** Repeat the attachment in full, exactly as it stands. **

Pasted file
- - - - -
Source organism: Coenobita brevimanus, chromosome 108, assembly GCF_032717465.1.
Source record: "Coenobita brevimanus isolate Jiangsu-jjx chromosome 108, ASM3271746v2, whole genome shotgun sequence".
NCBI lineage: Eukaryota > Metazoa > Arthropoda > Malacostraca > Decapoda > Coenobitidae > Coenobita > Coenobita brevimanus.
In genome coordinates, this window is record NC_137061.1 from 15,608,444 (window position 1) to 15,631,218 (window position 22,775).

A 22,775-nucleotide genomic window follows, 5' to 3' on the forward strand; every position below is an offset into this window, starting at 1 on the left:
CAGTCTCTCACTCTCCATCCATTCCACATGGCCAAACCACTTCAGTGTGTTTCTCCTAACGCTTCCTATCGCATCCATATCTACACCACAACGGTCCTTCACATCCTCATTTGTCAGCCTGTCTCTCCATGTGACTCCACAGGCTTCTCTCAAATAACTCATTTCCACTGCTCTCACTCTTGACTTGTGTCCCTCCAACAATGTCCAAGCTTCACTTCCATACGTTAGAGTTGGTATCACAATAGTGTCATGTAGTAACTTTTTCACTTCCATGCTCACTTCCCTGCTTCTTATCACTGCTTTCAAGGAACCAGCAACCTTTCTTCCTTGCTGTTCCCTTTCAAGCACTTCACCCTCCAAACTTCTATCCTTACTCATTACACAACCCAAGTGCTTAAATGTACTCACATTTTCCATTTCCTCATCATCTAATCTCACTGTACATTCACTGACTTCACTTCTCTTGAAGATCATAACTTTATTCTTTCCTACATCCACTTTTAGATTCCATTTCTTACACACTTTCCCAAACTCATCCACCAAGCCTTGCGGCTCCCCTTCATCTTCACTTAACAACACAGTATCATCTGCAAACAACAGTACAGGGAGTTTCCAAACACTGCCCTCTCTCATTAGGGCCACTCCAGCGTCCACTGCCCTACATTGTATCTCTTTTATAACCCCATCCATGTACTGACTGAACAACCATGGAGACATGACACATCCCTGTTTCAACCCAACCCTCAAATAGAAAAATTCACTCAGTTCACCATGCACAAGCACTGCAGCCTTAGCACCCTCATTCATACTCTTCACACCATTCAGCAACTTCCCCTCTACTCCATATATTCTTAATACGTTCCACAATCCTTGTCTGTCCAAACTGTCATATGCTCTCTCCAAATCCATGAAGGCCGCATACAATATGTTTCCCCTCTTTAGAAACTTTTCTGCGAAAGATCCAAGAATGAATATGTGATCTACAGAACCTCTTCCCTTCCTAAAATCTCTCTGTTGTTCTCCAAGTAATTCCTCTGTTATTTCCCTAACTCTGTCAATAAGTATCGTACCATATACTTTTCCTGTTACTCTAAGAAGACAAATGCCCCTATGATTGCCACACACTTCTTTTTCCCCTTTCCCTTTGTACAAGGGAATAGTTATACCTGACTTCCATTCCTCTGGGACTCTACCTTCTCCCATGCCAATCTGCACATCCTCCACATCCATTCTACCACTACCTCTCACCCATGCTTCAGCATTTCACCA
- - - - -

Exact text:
Source organism: Coenobita brevimanus, chromosome 108, assembly GCF_032717465.1.
Source record: "Coenobita brevimanus isolate Jiangsu-jjx chromosome 108, ASM3271746v2, whole genome shotgun sequence".
NCBI lineage: Eukaryota > Metazoa > Arthropoda > Malacostraca > Decapoda > Coenobitidae > Coenobita > Coenobita brevimanus.
In genome coordinates, this window is record NC_137061.1 from 15,608,444 (window position 1) to 15,631,218 (window position 22,775).

A 22,775-nucleotide genomic window follows, 5' to 3' on the forward strand; every position below is an offset into this window, starting at 1 on the left:
CAGTCTCTCACTCTCCATCCATTCCACATGGCCAAACCACTTCAGTGTGTTTCTCCTAACGCTTCCTATCGCATCCATATCTACACCACAACGGTCCTTCACATCCTCATTTGTCAGCCTGTCTCTCCATGTGACTCCACAGGCTTCTCTCAAATAACTCATTTCCACTGCTCTCACTCTTGACTTGTGTCCCTCCAACAATGTCCAAGCTTCACTTCCATACGTTAGAGTTGGTATCACAATAGTGTCATGTAGTAACTTTTTCACTTCCATGCTCACTTCCCTGCTTCTTATCACTGCTTTCAAGGAACCAGCAACCTTTCTTCCTTGCTGTTCCCTTTCAAGCACTTCACCCTCCAAACTTCTATCCTTACTCATTACACAACCCAAGTGCTTAAATGTACTCACATTTTCCATTTCCTCATCATCTAATCTCACTGTACATTCACTGACTTCACTTCTCTTGAAGATCATAACTTTATTCTTTCCTACATCCACTTTTAGATTCCATTTCTTACACACTTTCCCAAACTCATCCACCAAGCCTTGCGGCTCCCCTTCATCTTCACTTAACAACACAGTATCATCTGCAAACAACAGTACAGGGAGTTTCCAAACACTGCCCTCTCTCATTAGGGCCACTCCAGCGTCCACTGCCCTACATTGTATCTCTTTTATAACCCCATCCATGTACTGACTGAACAACCATGGAGACATGACACATCCCTGTTTCAACCCAACCCTCAAATAGAAAAATTCACTCAGTTCACCATGCACAAGCACTGCAGCCTTAGCACCCTCATTCATACTCTTCACACCATTCAGCAACTTCCCCTCTACTCCATATATTCTTAATACGTTCCACAATCCTTGTCTGTCCAAACTGTCATATGCTCTCTCCAAATCCATGAAGGCCGCATACAATATGTTTCCCCTCTTTAGAAACTTTTCTGCGAAAGATCCAAGAATGAATATGTGATCTACAGAACCTCTTCCCTTCCTAAAATCTCTCTGTTGTTCTCCAAGTAATTCCTCTGTTATTTCCCTAACTCTGTCAATAAGTATCGTACCATATACTTTTCCTGTTACTCTAAGAAGACAAATGCCCCTATGATTGCCACACACTTCTTTTTCCCCTTTCCCTTTGTACAAGGGAATAGTTATACCTGACTTCCATTCCTCTGGGACTCTACCTTCTCCCATGCCAATCTGCACATCCTCCACATCCATTCTACCACTACCTCTCACCCATGCTTCAGCATTTCACCA